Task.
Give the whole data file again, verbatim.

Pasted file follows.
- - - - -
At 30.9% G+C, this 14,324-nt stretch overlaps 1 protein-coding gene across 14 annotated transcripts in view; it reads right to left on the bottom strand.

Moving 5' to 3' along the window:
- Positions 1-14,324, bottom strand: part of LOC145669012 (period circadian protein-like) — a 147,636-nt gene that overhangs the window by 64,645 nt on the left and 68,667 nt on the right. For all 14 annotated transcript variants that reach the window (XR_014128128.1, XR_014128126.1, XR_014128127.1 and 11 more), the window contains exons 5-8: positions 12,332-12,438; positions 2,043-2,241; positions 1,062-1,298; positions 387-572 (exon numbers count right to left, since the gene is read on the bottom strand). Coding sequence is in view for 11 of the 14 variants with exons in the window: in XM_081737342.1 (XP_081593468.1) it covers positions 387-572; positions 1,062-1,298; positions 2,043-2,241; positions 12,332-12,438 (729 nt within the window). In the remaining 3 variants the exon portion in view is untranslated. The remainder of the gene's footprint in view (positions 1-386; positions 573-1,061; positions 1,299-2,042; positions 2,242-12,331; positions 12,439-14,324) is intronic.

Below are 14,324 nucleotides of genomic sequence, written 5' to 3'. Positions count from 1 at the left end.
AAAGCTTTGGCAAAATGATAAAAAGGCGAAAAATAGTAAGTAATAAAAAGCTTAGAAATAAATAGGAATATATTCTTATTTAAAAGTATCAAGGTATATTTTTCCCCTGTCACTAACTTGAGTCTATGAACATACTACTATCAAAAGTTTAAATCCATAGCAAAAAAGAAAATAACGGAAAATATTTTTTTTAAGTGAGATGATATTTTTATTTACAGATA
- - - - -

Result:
At 30.9% G+C, this 14,324-nt stretch overlaps 1 protein-coding gene across 14 annotated transcripts in view; it reads right to left on the bottom strand.

Moving 5' to 3' along the window:
- Positions 1-14,324, bottom strand: part of LOC145669012 (period circadian protein-like) — a 147,636-nt gene that overhangs the window by 64,645 nt on the left and 68,667 nt on the right. For all 14 annotated transcript variants that reach the window (XR_014128128.1, XR_014128126.1, XR_014128127.1 and 11 more), the window contains exons 5-8: positions 12,332-12,438; positions 2,043-2,241; positions 1,062-1,298; positions 387-572 (exon numbers count right to left, since the gene is read on the bottom strand). Coding sequence is in view for 11 of the 14 variants with exons in the window: in XM_081737342.1 (XP_081593468.1) it covers positions 387-572; positions 1,062-1,298; positions 2,043-2,241; positions 12,332-12,438 (729 nt within the window). In the remaining 3 variants the exon portion in view is untranslated. The remainder of the gene's footprint in view (positions 1-386; positions 573-1,061; positions 1,299-2,042; positions 2,242-12,331; positions 12,439-14,324) is intronic.

Below are 14,324 nucleotides of genomic sequence, written 5' to 3'. Positions count from 1 at the left end.
AAAGCTTTGGCAAAATGATAAAAAGGCGAAAAATAGTAAGTAATAAAAAGCTTAGAAATAAATAGGAATATATTCTTATTTAAAAGTATCAAGGTATATTTTTCCCCTGTCACTAACTTGAGTCTATGAACATACTACTATCAAAAGTTTAAATCCATAGCAAAAAAGAAAATAACGGAAAATATTTTTTTTAAGTGAGATGATATTTTTATTTACAGATA